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Heendeniya v. St. Joseph's Hospital Health Center

United States District Court, N.D. New York

January 19, 2017

UMESH HEENDENIYA, Plaintiff,
v.
ST. JOSEPH'S HOSPITAL HEALTH CENTER, et al., Defendants.

          UMESH HEENDENIYA Plaintiff, pro se

          COSTELLO, COONEY LAW FIRM ROBERT J. SMITH, ESQ. ROBERT J. SMITH, ESQ. Attorneys for Defendants St. Joseph's Hospital Health Center, French, Briscoe, Cate, Spinella, Rybak, Ruscitto, Seifter, Price, Welch, and Gilbert

          MARTIN, GANOTIS LAW FIRM BRIAN M. GARGANO. ESQ. Attorneys for Defendants Tremiti, Roman, Constantine, and Feldman

          SMITH, SOVIK, KENDRICK & SUGNET, P.C. KEVIN E. HULSLANDER, ESQ. JOHN P. COGHLAN, ESQ. Attorneys for Defendant Levine

          DECISION AND ORDER

          THÉRÈSE WILEY DANCKS, United States Magistrate Judge

         Plaintiff has filed what has been described by him as an “emergency motion” requesting that I recuse myself from this action pursuant to 28 U.S.C. § 455(a) on the grounds of bias against the Second Amendment rights of mentally disabled people such as Plaintiff. (Dkt. No. 111 at 2.[1]) Counsel for Defendant Roger Gary Levine, M.D. has filed a letter memorandum opposing the motion. (Dkt. No. 114.) For reasons explained below, Plaintiff's motion is denied.

         I. BACKGROUND

         A. Initial Review of Plaintiff's Complaint

         Plaintiff originally commenced this action against thirty-three named defendants and ten John Does. (Dkt. No. 1.) The lawsuit arose out of the alleged prohibition under 18 U.S.C. § 922(g)(4)[2] on Plaintiff's ability to receive any firearm shipped in interstate or foreign commerce as a result of his April 2013 involuntary commitment to the Psychiatric Ward at St. Joseph's Hospital Health Center in Syracuse, New York, pursuant to New York Mental Hygiene Law (“MHL”) § 9.27. Id.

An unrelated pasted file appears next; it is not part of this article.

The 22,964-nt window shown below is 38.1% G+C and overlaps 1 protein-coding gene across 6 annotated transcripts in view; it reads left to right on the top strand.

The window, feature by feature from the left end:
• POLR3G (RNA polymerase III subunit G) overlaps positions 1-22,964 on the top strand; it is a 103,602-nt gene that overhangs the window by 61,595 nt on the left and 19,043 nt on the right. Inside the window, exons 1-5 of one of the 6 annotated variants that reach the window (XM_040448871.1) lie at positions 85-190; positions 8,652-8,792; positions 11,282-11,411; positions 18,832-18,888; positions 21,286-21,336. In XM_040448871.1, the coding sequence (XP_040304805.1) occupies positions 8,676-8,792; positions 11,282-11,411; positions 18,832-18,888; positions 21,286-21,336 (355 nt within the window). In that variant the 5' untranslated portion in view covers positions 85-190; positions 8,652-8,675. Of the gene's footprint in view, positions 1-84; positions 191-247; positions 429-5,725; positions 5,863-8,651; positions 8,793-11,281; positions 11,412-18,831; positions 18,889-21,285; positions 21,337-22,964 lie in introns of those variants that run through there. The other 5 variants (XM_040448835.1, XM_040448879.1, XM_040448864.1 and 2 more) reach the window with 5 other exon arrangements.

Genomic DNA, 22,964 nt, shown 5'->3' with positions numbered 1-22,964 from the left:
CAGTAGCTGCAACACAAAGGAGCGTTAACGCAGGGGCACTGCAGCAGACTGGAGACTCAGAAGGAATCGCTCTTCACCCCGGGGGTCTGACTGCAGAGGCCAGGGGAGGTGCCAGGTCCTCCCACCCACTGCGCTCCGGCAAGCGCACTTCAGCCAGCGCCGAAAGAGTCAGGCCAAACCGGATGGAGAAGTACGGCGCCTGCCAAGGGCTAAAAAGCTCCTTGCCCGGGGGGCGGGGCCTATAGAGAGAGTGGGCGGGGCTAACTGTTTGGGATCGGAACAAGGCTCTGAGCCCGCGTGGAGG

Plaintiff named three distinct groups of defendants: (1) St. Joseph's Hospital Health Center and St. Joseph's administrators, an attorney, physicians, nurses, a therapist, and five John Does (“SJHHC Defendants”); (2) two State agencies and number of New York State officials; and (3) the United States, the United States Department of Justice (“DOJ”), the Federal Bureau of Investigation (“FBI”), the Bureau of Alcohol, Tobacco, Firearms and Explosives (“ATF”), and various federal officials and employees, a program of the FBI, and five John Does. (See Dkt. No. 1 at ¶¶ 1-3, 5-38.) The Court construed Plaintiff's complaint as alleging § 1983 and state law claims against the SJHHC Defendants; § 1983 claims against the State Defendants; and claims under Bivens v. Six Unknown Federal Narcotic Agents, 403 U.S. 388 (1971) (“Bivens”) for violation of Plaintiff's Second, Fifth, and Fourteenth Amendments, the Declaratory Judgment Act, 28 U.S.C. §§ 2201 and 2202, and 18 U.S.C. § 925A, and state law claims against the Federal Defendants.

         The Court recommended dismissal of Plaintiff's complaint on initial review under 28 U.S.C. § 1915(e). (Dkt. No. 6 at 13.) The Court recommended dismissal with prejudice of Plaintiff's civil rights claims under 42 U.S.C. § 1983 as against all of the SJHHC Defendants on the grounds that they were not acting under color of state law. (Dkt. No. 6 at 16.) The Court recommended dismissal of Plaintiff's state law claims against the SJHHC Defendants without prejudice and with leave to amend on the grounds that the complaint failed to show that the amount in controversy exceeded $75, 000 for purposes of diversity jurisdiction under 28 U.S.C. § 1332. Id. at 17-18.